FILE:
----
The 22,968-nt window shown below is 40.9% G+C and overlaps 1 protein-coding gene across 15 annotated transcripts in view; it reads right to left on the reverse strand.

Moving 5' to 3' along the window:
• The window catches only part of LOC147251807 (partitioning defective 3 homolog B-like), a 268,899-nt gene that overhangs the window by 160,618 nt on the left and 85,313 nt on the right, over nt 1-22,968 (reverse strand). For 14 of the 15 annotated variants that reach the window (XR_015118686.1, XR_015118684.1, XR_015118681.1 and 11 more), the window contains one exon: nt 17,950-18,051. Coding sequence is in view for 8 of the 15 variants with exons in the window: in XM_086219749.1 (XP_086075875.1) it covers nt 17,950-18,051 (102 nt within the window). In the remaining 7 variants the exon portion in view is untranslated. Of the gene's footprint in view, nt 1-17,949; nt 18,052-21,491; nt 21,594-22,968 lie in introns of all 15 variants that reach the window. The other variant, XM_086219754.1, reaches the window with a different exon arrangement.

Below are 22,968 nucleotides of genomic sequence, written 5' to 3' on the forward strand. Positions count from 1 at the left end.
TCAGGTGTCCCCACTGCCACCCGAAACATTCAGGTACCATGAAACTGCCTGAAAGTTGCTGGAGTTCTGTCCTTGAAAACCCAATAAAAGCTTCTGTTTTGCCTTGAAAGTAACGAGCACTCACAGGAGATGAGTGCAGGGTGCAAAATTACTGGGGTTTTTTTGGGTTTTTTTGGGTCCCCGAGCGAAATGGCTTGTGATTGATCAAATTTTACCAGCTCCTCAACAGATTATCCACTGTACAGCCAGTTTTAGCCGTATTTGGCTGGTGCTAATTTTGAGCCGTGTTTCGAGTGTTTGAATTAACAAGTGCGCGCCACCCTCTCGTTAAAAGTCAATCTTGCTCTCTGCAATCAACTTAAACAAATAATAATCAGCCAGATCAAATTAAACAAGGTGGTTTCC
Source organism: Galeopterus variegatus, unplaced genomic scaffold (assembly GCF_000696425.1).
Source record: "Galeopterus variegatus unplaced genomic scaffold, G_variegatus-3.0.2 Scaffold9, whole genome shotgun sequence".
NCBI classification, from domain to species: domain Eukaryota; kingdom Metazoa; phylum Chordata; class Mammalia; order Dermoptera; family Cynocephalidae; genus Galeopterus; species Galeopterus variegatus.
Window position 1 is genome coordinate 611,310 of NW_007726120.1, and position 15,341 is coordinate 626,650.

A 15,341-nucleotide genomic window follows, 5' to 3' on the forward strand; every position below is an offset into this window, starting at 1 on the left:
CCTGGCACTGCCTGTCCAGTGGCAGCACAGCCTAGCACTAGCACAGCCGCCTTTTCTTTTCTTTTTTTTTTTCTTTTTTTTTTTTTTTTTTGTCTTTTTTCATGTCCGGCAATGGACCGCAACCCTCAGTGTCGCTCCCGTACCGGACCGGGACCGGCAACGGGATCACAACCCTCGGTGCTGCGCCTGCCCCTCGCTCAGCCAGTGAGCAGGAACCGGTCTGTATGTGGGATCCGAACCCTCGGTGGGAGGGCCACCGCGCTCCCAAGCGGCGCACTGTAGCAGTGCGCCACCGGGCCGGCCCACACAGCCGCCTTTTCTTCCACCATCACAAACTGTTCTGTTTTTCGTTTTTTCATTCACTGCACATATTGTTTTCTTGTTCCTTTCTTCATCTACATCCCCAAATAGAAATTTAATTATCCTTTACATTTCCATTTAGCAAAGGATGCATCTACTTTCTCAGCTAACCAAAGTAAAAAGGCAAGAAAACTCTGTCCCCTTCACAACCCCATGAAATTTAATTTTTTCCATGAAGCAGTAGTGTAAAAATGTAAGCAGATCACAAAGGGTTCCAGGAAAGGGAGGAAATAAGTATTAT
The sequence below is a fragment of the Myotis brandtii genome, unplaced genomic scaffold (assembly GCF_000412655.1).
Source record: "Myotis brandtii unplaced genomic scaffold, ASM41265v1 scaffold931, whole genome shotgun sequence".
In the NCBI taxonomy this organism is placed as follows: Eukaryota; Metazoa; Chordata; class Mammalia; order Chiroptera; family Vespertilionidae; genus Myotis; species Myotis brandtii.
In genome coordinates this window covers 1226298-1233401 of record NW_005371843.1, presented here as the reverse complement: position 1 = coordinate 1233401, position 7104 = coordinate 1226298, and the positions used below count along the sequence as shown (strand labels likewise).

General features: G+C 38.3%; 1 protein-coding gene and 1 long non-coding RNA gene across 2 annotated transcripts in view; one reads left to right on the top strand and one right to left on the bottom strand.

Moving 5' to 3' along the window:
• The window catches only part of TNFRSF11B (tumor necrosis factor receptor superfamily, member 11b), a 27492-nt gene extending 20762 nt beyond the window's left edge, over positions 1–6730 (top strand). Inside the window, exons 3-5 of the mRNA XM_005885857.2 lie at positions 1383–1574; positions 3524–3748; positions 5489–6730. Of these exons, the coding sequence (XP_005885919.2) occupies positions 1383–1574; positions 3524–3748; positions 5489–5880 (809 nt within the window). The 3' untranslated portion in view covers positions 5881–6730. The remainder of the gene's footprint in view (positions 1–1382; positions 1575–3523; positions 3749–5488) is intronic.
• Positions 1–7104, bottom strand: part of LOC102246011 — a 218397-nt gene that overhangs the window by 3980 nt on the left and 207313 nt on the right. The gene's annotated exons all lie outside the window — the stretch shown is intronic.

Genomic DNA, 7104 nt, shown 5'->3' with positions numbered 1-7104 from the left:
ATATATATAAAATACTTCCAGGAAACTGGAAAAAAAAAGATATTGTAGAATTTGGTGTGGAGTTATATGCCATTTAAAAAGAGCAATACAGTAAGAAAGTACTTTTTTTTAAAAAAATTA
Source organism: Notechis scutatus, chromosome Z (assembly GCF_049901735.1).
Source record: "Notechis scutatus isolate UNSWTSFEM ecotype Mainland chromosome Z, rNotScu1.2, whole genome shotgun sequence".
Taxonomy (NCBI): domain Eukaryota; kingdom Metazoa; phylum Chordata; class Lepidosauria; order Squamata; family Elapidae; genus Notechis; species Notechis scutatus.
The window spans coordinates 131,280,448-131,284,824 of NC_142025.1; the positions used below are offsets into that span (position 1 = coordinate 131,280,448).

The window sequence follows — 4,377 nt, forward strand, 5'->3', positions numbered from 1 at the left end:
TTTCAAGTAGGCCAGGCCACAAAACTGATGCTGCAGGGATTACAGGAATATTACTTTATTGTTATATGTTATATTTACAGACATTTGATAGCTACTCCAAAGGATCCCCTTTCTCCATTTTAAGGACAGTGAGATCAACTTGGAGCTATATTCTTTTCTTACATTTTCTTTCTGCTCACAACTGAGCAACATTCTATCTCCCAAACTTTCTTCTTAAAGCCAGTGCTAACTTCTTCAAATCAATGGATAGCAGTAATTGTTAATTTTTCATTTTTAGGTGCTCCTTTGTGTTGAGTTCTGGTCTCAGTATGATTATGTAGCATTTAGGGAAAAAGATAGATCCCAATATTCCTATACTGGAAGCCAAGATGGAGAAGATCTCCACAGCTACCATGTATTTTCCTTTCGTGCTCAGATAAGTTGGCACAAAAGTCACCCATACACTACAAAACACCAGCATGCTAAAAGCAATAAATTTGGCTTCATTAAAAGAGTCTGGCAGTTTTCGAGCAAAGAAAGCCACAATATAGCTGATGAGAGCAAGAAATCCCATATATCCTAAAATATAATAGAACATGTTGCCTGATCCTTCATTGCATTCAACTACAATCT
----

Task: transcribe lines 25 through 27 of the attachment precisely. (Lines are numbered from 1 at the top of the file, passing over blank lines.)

The window spans coordinates 131,280,448-131,284,824 of NC_142025.1; the positions used below are offsets into that span (position 1 = coordinate 131,280,448).

The window sequence follows — 4,377 nt, forward strand, 5'->3', positions numbered from 1 at the left end:
TTTCAAGTAGGCCAGGCCACAAAACTGATGCTGCAGGGATTACAGGAATATTACTTTATTGTTATATGTTATATTTACAGACATTTGATAGCTACTCCAAAGGATCCCCTTTCTCCATTTTAAGGACAGTGAGATCAACTTGGAGCTATATTCTTTTCTTACATTTTCTTTCTGCTCACAACTGAGCAACATTCTATCTCCCAAACTTTCTTCTTAAAGCCAGTGCTAACTTCTTCAAATCAATGGATAGCAGTAATTGTTAATTTTTCATTTTTAGGTGCTCCTTTGTGTTGAGTTCTGGTCTCAGTATGATTATGTAGCATTTAGGGAAAAAGATAGATCCCAATATTCCTATACTGGAAGCCAAGATGGAGAAGATCTCCACAGCTACCATGTATTTTCCTTTCGTGCTCAGATAAGTTGGCACAAAAGTCACCCATACACTACAAAACACCAGCATGCTAAAAGCAATAAATTTGGCTTCATTAAAAGAGTCTGGCAGTTTTCGAGCAAAGAAAGCCACAATATAGCTGATGAGAGCAAGAAATCCCATATATCCTAAAATATAATAGAACATGTTGCCTGATCCTTCATTGCATTCAACTACAATCT